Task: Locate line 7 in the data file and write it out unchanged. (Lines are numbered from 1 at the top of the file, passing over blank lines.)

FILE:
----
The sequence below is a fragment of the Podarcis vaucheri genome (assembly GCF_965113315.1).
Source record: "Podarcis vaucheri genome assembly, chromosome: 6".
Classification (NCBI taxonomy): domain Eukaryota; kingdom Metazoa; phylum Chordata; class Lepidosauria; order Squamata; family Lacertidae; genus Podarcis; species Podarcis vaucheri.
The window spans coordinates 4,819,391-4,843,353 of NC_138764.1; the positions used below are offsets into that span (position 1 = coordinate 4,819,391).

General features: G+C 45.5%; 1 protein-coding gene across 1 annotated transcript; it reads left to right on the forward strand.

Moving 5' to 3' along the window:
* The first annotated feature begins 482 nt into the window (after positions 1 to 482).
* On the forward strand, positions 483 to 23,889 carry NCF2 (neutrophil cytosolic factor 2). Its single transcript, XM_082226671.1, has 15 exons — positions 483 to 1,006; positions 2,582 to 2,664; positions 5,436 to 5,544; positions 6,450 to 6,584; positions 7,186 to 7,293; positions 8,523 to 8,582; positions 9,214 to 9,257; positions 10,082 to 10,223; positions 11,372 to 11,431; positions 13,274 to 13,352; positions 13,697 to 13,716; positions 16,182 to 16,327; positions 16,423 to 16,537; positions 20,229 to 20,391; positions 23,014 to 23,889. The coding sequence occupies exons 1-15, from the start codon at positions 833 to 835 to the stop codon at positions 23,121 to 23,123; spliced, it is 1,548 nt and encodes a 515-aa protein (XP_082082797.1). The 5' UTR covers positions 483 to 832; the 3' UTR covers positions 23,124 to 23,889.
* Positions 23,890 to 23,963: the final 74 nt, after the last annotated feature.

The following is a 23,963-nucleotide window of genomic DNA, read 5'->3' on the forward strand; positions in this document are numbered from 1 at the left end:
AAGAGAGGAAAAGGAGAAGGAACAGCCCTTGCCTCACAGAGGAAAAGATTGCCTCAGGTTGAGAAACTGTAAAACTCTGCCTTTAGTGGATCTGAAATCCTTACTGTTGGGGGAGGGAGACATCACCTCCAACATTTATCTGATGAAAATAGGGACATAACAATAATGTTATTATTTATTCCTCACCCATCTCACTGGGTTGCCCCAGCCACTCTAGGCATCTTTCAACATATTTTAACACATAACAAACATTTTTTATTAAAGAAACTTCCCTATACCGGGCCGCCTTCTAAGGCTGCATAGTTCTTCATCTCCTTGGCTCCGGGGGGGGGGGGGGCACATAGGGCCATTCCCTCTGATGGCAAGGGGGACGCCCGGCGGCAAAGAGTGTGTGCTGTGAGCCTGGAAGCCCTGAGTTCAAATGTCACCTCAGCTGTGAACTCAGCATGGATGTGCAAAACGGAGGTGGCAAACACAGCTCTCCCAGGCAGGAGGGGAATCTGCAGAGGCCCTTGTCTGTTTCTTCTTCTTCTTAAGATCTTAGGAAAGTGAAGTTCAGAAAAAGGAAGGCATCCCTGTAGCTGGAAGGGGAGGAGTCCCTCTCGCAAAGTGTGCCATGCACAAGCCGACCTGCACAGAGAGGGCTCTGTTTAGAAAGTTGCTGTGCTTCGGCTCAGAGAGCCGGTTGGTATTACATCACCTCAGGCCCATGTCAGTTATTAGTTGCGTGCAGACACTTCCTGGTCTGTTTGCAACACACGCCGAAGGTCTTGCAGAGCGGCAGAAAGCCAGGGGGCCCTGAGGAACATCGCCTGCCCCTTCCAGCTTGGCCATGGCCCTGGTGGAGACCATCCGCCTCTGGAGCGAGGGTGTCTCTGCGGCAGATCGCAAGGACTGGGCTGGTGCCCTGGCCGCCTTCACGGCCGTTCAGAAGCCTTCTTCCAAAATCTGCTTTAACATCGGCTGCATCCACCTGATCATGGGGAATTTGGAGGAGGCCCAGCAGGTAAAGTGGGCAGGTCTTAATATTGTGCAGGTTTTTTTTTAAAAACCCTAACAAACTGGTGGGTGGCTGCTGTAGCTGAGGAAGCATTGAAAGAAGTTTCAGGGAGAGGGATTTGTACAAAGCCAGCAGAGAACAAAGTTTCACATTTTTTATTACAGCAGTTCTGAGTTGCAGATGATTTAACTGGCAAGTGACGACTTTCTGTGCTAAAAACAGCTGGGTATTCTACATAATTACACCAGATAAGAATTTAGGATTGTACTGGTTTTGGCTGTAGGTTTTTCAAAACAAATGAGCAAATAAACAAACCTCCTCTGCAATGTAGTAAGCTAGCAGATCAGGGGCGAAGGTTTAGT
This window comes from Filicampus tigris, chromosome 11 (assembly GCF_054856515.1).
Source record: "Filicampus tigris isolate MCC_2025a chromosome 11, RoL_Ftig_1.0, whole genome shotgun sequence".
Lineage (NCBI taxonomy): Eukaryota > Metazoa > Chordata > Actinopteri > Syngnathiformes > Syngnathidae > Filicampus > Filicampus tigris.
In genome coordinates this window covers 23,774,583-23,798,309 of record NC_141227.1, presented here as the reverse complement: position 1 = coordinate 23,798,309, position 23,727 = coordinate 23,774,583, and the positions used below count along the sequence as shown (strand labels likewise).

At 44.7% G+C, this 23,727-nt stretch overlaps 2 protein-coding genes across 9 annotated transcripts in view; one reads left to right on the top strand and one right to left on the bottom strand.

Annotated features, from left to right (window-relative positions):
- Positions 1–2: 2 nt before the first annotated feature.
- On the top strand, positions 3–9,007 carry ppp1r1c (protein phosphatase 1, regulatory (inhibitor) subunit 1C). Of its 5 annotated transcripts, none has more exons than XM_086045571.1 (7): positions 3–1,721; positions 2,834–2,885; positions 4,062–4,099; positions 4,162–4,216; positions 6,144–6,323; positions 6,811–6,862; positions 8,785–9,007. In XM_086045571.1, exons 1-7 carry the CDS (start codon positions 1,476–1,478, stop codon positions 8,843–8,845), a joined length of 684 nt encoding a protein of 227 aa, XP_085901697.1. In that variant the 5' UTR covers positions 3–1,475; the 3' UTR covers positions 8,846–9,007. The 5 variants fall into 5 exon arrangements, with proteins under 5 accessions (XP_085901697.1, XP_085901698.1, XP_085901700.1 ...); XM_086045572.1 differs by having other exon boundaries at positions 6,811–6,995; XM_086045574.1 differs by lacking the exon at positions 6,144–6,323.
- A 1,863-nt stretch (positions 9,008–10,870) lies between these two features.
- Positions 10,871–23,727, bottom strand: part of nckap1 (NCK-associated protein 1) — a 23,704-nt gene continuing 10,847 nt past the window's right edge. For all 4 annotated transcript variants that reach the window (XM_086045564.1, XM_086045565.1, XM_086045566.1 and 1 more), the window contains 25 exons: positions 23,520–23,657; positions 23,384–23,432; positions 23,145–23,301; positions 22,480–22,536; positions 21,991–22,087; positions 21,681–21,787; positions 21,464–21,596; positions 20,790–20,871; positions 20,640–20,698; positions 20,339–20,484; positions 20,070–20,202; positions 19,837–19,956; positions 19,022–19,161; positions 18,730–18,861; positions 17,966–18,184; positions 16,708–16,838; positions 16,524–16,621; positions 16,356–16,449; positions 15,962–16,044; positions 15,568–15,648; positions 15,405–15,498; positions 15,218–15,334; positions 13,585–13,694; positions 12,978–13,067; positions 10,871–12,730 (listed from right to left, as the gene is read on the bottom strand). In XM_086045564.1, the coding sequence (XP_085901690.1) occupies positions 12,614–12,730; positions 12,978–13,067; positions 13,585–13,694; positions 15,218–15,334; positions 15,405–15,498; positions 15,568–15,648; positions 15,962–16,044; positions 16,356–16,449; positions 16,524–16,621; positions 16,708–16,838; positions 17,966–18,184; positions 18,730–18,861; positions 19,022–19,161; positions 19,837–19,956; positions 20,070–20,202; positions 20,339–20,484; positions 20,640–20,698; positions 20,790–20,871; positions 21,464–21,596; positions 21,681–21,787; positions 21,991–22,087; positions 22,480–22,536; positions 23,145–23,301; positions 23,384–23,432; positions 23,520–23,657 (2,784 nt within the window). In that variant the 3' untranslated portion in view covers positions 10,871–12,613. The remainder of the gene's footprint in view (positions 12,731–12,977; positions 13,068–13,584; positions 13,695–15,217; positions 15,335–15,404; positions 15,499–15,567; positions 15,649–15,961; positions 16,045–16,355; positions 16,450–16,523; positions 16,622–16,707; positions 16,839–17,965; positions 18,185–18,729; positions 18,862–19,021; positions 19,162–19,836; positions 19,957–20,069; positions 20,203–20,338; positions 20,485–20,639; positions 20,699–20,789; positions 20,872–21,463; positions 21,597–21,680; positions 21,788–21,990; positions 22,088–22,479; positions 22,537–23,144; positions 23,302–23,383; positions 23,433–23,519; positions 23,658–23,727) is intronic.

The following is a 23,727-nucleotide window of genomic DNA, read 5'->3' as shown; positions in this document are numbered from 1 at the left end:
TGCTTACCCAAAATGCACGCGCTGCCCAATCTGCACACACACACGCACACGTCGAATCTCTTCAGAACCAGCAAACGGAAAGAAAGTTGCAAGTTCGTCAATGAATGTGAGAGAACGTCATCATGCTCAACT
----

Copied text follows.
* The first annotated feature begins 482 nt into the window (after positions 1 to 482).